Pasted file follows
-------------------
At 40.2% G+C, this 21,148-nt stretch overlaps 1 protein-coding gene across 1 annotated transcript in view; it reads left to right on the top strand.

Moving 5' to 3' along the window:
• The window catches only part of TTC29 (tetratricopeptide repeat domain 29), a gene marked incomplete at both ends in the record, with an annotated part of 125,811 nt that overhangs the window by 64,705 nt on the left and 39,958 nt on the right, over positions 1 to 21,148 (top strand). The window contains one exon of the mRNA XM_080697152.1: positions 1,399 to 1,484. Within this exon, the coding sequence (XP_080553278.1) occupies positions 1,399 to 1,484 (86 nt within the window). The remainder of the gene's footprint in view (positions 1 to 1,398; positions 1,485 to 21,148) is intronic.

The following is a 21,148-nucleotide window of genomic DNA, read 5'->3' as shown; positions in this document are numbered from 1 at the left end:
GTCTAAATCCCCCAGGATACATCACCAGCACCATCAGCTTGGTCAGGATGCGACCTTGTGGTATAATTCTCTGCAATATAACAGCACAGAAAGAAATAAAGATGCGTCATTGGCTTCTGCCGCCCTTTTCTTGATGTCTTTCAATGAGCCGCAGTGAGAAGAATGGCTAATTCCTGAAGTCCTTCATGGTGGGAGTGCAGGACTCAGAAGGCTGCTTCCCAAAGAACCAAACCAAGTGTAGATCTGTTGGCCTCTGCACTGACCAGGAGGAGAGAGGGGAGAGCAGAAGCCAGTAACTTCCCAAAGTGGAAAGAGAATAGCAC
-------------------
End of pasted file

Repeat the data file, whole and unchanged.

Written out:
At 40.2% G+C, this 21,148-nt stretch overlaps 1 protein-coding gene across 1 annotated transcript in view; it reads left to right on the top strand.

Moving 5' to 3' along the window:
• The window catches only part of TTC29 (tetratricopeptide repeat domain 29), a gene marked incomplete at both ends in the record, with an annotated part of 125,811 nt that overhangs the window by 64,705 nt on the left and 39,958 nt on the right, over positions 1 to 21,148 (top strand). The window contains one exon of the mRNA XM_080697152.1: positions 1,399 to 1,484. Within this exon, the coding sequence (XP_080553278.1) occupies positions 1,399 to 1,484 (86 nt within the window). The remainder of the gene's footprint in view (positions 1 to 1,398; positions 1,485 to 21,148) is intronic.

The following is a 21,148-nucleotide window of genomic DNA, read 5'->3' as shown; positions in this document are numbered from 1 at the left end:
GTCTAAATCCCCCAGGATACATCACCAGCACCATCAGCTTGGTCAGGATGCGACCTTGTGGTATAATTCTCTGCAATATAACAGCACAGAAAGAAATAAAGATGCGTCATTGGCTTCTGCCGCCCTTTTCTTGATGTCTTTCAATGAGCCGCAGTGAGAAGAATGGCTAATTCCTGAAGTCCTTCATGGTGGGAGTGCAGGACTCAGAAGGCTGCTTCCCAAAGAACCAAACCAAGTGTAGATCTGTTGGCCTCTGCACTGACCAGGAGGAGAGAGGGGAGAGCAGAAGCCAGTAACTTCCCAAAGTGGAAAGAGAATAGCAC